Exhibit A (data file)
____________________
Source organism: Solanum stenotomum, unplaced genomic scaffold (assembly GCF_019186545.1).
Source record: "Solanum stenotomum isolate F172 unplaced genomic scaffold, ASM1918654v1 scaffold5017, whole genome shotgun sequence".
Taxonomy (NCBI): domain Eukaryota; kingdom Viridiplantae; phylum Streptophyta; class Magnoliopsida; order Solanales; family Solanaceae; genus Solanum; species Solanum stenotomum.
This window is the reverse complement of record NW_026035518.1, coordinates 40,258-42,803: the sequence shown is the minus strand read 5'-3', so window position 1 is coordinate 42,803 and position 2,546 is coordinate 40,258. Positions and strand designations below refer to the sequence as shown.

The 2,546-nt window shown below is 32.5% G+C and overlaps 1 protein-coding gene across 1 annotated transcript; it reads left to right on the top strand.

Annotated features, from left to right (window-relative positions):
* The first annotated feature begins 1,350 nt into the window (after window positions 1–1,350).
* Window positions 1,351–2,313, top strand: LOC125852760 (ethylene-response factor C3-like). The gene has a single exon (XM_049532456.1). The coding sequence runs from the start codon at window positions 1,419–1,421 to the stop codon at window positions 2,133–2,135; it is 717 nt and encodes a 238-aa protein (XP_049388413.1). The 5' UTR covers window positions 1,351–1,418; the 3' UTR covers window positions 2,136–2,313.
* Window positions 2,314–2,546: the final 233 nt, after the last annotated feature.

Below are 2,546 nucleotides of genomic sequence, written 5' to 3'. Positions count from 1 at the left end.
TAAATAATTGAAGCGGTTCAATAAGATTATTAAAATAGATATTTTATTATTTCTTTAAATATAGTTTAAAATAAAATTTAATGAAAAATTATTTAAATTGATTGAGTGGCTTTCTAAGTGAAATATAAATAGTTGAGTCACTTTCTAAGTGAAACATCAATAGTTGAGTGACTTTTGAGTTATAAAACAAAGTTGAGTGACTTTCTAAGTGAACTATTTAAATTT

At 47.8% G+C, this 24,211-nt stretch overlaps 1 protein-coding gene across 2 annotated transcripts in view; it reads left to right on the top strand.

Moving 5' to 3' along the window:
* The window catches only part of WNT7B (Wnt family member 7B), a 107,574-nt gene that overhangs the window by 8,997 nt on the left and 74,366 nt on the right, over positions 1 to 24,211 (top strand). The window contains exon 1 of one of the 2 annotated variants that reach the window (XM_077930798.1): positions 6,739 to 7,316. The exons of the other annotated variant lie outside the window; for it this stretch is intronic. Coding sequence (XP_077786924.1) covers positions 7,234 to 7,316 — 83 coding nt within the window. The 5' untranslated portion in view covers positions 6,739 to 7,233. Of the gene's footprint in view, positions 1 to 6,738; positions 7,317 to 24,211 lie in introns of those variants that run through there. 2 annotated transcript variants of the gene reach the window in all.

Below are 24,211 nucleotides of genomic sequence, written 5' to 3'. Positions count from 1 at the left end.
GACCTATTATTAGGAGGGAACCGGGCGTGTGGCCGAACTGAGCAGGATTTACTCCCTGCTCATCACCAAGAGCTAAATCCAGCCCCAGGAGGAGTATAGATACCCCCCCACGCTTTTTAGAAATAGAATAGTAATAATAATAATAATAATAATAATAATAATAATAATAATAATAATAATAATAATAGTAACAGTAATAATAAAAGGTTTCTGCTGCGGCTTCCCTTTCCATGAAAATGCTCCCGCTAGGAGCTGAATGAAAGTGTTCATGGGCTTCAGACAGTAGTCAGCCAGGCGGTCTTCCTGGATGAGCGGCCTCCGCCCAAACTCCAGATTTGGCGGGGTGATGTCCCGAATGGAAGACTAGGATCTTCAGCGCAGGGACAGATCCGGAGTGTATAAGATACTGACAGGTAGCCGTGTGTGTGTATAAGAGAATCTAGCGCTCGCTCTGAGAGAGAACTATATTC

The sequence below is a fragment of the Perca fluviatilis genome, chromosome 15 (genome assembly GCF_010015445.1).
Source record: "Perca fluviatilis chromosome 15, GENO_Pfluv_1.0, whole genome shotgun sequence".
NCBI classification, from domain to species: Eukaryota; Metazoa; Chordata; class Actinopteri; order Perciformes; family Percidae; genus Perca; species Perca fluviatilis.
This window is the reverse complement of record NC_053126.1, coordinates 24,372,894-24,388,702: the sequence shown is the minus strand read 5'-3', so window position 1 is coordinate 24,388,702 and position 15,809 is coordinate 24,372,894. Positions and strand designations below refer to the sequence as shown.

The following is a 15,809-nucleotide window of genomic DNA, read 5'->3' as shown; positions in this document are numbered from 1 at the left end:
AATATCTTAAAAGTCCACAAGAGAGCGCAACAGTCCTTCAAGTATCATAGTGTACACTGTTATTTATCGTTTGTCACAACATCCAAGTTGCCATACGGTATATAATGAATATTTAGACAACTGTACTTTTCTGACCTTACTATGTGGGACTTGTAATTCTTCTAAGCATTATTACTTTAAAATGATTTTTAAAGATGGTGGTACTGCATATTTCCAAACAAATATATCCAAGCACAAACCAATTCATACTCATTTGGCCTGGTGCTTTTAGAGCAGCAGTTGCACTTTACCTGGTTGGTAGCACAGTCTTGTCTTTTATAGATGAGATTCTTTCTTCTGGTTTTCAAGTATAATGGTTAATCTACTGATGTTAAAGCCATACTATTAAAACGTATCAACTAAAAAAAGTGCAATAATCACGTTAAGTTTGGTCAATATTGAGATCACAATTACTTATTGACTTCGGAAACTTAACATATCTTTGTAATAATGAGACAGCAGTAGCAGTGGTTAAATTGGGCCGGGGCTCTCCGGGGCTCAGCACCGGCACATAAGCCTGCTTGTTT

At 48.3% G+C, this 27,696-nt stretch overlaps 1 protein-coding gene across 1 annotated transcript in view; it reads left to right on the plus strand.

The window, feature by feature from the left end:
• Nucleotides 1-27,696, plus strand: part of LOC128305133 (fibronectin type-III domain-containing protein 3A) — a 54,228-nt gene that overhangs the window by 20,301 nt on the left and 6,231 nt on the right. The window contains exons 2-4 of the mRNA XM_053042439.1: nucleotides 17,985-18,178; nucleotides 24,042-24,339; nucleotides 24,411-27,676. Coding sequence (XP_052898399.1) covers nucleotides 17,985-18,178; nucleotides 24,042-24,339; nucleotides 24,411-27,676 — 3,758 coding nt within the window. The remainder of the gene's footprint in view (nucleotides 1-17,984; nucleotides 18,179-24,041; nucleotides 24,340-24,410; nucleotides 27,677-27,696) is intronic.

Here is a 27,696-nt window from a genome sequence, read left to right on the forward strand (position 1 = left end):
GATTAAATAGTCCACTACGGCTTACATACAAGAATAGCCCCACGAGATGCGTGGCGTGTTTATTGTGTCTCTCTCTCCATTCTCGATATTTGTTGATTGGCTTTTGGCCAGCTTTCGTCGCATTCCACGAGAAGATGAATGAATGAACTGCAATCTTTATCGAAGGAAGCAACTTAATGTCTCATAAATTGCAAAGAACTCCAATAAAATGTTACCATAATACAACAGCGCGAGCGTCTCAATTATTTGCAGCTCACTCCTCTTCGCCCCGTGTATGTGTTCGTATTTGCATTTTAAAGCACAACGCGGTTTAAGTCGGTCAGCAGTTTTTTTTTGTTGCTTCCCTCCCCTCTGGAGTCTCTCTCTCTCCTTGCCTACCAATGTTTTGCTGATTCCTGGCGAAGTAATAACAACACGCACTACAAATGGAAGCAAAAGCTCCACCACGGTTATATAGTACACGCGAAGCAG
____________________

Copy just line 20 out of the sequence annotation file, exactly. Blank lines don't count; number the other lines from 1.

This window is the reverse complement of record NC_053126.1, coordinates 24,372,894-24,388,702: the sequence shown is the minus strand read 5'-3', so window position 1 is coordinate 24,388,702 and position 15,809 is coordinate 24,372,894. Positions and strand designations below refer to the sequence as shown.